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Clooney: From heartthrob to heavyweight

He is the only person in Oscars history to be nominated for acting in one movie and directing another in the same year.

india Updated: Mar 06, 2006 15:32 IST

Matinee idol George Clooney packed on the pounds to play an ageing spy in Syriana, a stunning transformation that won him his first Oscar on Sunday and anointed him as a Hollywood heavyweight.

After more than two decades in Hollywood, Clooney had never even attended the Academy Awards until this year, when he arrived armed with three nominations for two politically-charged films: best supporting actor for Syriana and best director and screenplay for Good Night, and Good Luck.

He is the only person in Oscars history to be nominated for acting in one movie and directing another in the same year.

The politically outspoken screen idol, 44, who spent half his career struggling as an unknown TV actor, has now hit the big time with two movies that tackle highly contentious topics, films that prompted US conservatives to brand him anti-American and even a traitor.

In a highly political Oscars year featuring a clutch of films that tackle real-world problems, the actor wears the barbs as a badge of honour, saying they indicate that his films raise important questions.

"It's your right or duty to question and ask questions. I don't think we provide any answers; we just ask a lot of questions," Clooney, one of Hollywood's most liberal stars who has frequently criticised President George W. Bush's administration, told an interviewer.

In Stephen Gaghan's complex thriller Syriana, about oil industry machinations in the Middle East and the US government's murky role in them, Clooney plays weary veteran CIA agent Bob Barnes.

Clooney suffered for the role, moving away from his suave leading-man image by gorging himself on pasta to put on nearly 40 pounds (18 kilos), growing a beard and even becoming as depressed as his tired character during the filming.

"I thought it was a good space to stay in while I was doing this film, because the character of Bob feels like he's been deserted and betrayed all along," he has said.

Clooney spent months studying for the role and meeting real CIA agents to add credibility and accuracy to the patchwork drama about oil and geopolitics that weighs in on fictionalised government corruption and amoral US covert operations in the Middle East.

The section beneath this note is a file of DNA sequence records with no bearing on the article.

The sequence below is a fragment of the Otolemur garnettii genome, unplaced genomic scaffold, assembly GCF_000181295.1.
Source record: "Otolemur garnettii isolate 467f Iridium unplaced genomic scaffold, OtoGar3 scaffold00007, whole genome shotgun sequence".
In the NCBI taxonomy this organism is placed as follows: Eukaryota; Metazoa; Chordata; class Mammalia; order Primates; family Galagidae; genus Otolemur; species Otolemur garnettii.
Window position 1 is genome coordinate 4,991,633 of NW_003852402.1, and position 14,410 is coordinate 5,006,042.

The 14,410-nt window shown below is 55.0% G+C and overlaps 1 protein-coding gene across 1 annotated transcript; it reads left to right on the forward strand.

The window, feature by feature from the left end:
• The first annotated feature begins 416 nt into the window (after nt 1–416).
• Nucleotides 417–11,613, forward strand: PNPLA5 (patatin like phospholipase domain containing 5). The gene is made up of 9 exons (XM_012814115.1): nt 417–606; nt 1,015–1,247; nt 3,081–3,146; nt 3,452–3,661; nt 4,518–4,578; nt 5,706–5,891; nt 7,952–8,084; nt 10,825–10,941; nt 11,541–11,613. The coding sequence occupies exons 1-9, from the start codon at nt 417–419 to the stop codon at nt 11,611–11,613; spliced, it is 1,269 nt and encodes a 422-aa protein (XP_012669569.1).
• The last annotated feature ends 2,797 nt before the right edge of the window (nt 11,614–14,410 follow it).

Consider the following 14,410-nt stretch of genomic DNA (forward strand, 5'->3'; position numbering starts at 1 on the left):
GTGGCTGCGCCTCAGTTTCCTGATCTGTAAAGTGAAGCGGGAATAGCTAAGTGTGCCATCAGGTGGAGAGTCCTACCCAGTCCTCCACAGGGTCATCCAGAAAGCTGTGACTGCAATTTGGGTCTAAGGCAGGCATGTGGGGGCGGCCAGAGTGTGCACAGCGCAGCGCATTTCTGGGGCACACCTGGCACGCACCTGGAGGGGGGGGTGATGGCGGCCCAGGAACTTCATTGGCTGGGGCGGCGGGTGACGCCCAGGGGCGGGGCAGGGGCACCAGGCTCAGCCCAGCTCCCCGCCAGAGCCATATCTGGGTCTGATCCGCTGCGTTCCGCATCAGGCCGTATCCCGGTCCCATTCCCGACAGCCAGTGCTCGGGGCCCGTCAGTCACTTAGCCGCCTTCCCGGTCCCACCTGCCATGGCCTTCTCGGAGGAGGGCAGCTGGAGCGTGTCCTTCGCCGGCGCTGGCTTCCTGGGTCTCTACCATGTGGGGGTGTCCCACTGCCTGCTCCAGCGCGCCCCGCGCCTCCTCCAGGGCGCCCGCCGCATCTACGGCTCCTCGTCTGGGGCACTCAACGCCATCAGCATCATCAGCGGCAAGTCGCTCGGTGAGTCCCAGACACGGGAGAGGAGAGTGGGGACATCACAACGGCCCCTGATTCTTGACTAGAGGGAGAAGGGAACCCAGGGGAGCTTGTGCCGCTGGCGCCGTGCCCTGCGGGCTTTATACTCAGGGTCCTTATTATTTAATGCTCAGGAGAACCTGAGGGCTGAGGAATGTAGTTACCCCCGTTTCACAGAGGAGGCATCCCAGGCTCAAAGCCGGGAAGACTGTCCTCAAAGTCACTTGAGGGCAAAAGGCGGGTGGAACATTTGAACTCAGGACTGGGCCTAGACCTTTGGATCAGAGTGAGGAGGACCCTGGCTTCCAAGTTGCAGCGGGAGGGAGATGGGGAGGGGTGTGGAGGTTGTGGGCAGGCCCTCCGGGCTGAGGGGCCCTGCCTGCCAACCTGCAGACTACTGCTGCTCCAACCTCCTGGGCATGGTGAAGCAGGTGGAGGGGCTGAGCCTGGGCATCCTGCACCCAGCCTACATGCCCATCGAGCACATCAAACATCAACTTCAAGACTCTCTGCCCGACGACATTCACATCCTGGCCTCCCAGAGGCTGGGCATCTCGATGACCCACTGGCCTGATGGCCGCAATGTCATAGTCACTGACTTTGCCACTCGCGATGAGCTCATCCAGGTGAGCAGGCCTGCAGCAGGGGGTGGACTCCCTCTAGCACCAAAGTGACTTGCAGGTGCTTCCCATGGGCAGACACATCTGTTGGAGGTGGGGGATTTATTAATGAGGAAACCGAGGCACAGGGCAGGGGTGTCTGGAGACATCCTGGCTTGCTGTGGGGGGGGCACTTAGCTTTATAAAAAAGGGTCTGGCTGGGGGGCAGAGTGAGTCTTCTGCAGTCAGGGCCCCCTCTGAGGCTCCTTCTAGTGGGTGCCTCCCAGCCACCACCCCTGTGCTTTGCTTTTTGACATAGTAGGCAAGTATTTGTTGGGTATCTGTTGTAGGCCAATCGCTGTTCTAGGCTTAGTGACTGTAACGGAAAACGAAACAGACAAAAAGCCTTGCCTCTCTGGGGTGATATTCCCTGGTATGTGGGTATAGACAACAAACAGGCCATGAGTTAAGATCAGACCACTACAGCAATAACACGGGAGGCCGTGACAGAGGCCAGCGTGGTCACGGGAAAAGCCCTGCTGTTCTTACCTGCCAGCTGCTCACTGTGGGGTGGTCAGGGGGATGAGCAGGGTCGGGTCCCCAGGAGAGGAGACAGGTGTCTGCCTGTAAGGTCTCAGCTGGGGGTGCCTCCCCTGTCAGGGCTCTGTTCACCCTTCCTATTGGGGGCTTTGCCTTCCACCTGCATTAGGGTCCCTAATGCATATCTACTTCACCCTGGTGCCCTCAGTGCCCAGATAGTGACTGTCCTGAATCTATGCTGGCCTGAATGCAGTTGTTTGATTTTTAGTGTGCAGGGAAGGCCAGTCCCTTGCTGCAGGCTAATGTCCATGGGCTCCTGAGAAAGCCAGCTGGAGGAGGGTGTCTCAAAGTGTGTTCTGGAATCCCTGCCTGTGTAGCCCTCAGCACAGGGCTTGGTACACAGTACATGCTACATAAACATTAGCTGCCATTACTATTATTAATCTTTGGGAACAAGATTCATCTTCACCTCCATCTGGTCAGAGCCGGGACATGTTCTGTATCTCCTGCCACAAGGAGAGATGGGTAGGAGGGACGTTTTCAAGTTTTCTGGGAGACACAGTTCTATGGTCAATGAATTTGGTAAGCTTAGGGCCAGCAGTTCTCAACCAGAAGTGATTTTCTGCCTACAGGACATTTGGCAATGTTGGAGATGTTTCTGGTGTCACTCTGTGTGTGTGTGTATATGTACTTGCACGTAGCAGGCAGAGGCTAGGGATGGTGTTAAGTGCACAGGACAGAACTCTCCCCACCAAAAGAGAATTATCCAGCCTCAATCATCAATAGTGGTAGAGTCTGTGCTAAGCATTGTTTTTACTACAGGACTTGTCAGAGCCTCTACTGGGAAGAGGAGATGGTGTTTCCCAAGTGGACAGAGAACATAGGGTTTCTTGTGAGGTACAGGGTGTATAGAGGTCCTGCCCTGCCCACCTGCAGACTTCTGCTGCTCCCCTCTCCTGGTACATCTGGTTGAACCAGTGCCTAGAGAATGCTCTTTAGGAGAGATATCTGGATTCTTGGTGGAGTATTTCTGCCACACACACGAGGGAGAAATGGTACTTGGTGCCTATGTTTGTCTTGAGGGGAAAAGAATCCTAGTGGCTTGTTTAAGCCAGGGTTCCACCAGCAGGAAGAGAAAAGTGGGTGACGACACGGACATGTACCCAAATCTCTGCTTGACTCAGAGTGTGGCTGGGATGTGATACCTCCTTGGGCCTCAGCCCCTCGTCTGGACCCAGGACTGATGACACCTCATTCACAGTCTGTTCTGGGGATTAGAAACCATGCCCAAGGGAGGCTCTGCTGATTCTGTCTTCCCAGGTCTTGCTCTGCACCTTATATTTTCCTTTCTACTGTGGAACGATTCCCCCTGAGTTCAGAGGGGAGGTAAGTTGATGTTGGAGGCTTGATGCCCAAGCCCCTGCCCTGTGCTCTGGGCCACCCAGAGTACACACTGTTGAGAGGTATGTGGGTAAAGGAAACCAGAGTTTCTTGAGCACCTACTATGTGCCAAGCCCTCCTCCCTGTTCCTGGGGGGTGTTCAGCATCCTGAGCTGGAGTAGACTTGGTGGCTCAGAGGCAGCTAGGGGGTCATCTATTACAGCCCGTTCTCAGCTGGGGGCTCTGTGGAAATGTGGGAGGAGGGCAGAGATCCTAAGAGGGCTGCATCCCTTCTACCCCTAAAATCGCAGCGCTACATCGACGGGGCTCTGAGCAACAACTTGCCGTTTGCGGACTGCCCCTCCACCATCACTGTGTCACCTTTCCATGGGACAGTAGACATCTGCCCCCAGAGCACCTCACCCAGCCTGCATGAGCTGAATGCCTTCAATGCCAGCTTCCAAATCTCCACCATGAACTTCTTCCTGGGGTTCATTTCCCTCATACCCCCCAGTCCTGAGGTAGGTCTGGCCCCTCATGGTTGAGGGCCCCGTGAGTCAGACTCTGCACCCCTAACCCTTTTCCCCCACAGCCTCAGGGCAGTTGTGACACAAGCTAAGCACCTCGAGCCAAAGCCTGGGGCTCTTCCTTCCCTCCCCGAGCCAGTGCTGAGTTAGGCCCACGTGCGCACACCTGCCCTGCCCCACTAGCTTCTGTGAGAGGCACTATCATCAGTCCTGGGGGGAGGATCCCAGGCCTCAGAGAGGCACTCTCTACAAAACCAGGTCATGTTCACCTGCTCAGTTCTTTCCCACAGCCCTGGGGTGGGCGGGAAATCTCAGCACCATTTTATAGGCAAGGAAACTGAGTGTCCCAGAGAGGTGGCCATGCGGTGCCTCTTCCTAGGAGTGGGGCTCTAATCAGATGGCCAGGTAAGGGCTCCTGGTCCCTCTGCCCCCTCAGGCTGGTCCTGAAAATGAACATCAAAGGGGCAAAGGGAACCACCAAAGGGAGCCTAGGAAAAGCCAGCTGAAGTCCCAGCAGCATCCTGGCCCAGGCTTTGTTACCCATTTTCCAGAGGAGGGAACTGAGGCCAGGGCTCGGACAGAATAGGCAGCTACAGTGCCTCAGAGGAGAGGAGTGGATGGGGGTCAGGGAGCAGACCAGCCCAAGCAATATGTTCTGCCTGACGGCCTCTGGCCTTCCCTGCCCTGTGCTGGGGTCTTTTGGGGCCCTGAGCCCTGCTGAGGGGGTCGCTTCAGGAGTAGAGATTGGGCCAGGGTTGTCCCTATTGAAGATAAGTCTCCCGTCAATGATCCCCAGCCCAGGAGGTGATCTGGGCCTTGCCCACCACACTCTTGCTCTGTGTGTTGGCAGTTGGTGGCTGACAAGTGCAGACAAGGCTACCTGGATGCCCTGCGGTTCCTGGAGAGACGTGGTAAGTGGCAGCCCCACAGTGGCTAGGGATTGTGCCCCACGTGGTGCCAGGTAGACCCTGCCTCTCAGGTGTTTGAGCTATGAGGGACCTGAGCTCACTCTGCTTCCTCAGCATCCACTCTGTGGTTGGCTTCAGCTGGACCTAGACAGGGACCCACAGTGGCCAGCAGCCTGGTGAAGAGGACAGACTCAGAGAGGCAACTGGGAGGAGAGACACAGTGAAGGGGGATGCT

Making things tougher, he seriously injured his back and head when a stunt went wrong, requiring major spinal surgery.

The playful-natured actor, who boasts a serenity and self-assurance that comes with achieving success later in life, shot to fame in 1994 as a doctor in the hit US television series "ER."

The 1.8-meter-tall (5-foot-10-inch-tall) son of a television newscaster in the southern state of Kentucky and the nephew of famed torch singer Rosemary Clooney, Clooney came to Hollywood at the urging of his cousin Miguel Ferrer in 1984.

But he would spend 10 years playing small parts in television series such as the syrupy sitcom "The Facts of Life" and filming 15 pilots for series that were ultimately never produced.

His first big-screen lead role was in 1997's coolly received Batman and Robin, but he went on to make the 1999 Gulf War drama Three Kings, followed in 2000 by the critically praised comedy O Brother, Where Art Thou?

He became a major A-list star with the high-seas blockbuster The Perfect Storm in 2000 and formed his own production company with director Steven Soderbergh, turning out such hits as 2001's Ocean's Eleven as well as more thoughtful fare such as Solaris and Syriana.

After making his directorial debut in 2003 with the offbeat dark drama Confessions of a Dangerous Mind, Clooney turned his mind to freedom of speech and governmental abuse of power in last year's black-and white Good Night.

The movie, which he also co-wrote and co-stars in, tells the story of newsman Edward Murrow's battle against the repression of the 1950s Communist witch hunt in the United States. It forged a new reputation for him as a serious filmmaker.

"It's really awesome. Who would have thought that after doing 'The Facts of Life' that this would have worked out like this? If you've survived a mullet, you can survive anything," he joked recently.